Real earnings are “going to be a headwind,” Daragh Maher, a London-based currency strategist at HSBC, said in a Sept. 26 phone interview. “The only thing that could change that would be if we saw a swifter improvement in the U.K. labor market.”
Prime Minister David Cameron told the Conservatives’ annual gathering in Manchester, England, yesterday that living standards can’t be improved without growth, which requires fiscal austerity to maintain. He was responding to a Sept. 24 pledge by Labour Party leader Ed Miliband to temporarily freeze gas and electricity prices should he gain power at the election in 2015.
Both leaders have encouraged the idea that the two main parties have the biggest policy differences in a generation.
The latest leg of the pound’s rally started after BOE Governor Mark Carney said Aug. 7 that policy makers plan to hold the benchmark interest rate at a record-low 0.5 percent until unemployment falls to 7 percent, which the central bank didn’t see happening until the fourth quarter of 2016. When the jobless rate slid to 7.7 percent in the three months through July, investors became more optimistic about sterling.
Futures traders are betting the pound will keep rising for the first time since February, reversing earlier wagers on a decline, figures from the Washington-based Commodity Futures Trading Commission show.
The difference in the number of wagers by hedge funds and other large speculators on a gain in the pound compared with those on a decline, or net longs, totaled 1,174 contracts on Sept. 24, compared with net shorts of 6,310 a week earlier, according to CFTC data.
The reduction in short-pound positions was “brought about mainly by U.S. dollar weakness,” Peter Kinsella, a senior foreign-exchange strategist at Commerzbank AG in London, wrote in a Sept. 27 note to clients.
Commerzbank is the second-most bullish of more than 70 firms surveyed by Bloomberg, predicting the pound will advance to $1.63 by the end of 2013. Ahmedabad, India-based Vadilal Forex and Consultancy Services Ltd. is the most optimistic, with a forecast of $1.65.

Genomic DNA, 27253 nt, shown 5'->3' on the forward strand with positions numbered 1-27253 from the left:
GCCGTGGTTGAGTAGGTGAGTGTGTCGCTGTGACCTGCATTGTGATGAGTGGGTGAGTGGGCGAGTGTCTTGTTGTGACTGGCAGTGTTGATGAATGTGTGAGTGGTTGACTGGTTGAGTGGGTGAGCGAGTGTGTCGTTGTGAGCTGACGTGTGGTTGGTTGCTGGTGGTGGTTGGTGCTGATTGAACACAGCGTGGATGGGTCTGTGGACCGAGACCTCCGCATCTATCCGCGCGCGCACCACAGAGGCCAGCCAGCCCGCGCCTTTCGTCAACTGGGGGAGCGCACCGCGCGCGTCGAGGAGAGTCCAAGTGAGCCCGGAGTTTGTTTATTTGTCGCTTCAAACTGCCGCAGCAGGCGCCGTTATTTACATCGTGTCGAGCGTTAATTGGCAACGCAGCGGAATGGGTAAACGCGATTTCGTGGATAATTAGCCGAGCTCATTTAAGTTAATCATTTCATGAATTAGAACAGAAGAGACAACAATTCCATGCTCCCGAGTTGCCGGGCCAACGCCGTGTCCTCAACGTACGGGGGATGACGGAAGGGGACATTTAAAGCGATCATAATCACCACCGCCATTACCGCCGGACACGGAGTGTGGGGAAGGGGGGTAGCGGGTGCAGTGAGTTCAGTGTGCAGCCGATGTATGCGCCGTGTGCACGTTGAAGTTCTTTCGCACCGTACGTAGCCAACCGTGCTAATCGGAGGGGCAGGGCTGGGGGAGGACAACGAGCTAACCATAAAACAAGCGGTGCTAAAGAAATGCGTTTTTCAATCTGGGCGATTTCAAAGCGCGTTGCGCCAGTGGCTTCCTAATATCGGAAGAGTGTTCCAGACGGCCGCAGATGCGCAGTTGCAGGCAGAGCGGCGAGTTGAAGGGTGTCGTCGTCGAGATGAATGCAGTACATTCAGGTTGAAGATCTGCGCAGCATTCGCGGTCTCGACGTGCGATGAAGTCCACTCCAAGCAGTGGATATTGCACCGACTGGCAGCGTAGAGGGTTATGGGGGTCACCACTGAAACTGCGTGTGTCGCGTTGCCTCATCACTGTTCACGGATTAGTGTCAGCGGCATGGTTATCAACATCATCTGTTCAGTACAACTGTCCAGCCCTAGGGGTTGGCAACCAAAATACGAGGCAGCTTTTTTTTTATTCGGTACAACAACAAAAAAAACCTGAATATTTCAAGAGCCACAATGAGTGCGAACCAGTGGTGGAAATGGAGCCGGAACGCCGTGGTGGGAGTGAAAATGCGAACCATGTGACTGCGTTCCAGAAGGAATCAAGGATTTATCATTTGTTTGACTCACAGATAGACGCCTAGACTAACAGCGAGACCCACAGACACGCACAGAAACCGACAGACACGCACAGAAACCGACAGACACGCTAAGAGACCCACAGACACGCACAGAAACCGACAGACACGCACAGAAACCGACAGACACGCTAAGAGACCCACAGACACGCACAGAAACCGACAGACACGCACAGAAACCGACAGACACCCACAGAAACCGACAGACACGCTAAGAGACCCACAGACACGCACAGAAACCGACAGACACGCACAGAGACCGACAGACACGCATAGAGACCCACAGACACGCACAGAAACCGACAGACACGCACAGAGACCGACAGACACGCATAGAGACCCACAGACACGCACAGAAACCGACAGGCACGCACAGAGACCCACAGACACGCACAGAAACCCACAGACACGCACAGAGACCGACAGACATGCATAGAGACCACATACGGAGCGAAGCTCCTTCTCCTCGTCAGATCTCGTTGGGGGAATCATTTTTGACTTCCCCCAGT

Strategists have been slow to embrace the pound’s rally, raising the median estimate for its year-end value by less than 3 percent from $1.51 on April 3, Bloomberg data show. As recently as July 9, forecasts exceeded the currency’s value as sterling touched $1.4814, the lowest level since June 2010.
A string of less positive economic reports are starting to change analysts’ minds about the pound’s prospects.
Britain’s economy grew an annualized 1.3 percent in the second quarter, the government said Sept. 26, falling short of a 1.5 percent forecast in a Bloomberg survey of 26 strategists.
Europe’s third-biggest economy, will grow 1.3 percent this year and 2 percent in 2014, compared with 1.6 percent and 2.65 percent for the U.S., Bloomberg surveys of economists suggest.
“The market has dismissed the forward guidance” on rates “and stayed with the data,” Adnan Akant, the New York-based chief investment officer for foreign-exchange at Fischer Francis Trees & Watts Inc., which oversees $56 billion, said in a Sept. 26 phone interview. “It’s quite possible the data might not be as supportive of sterling anymore.”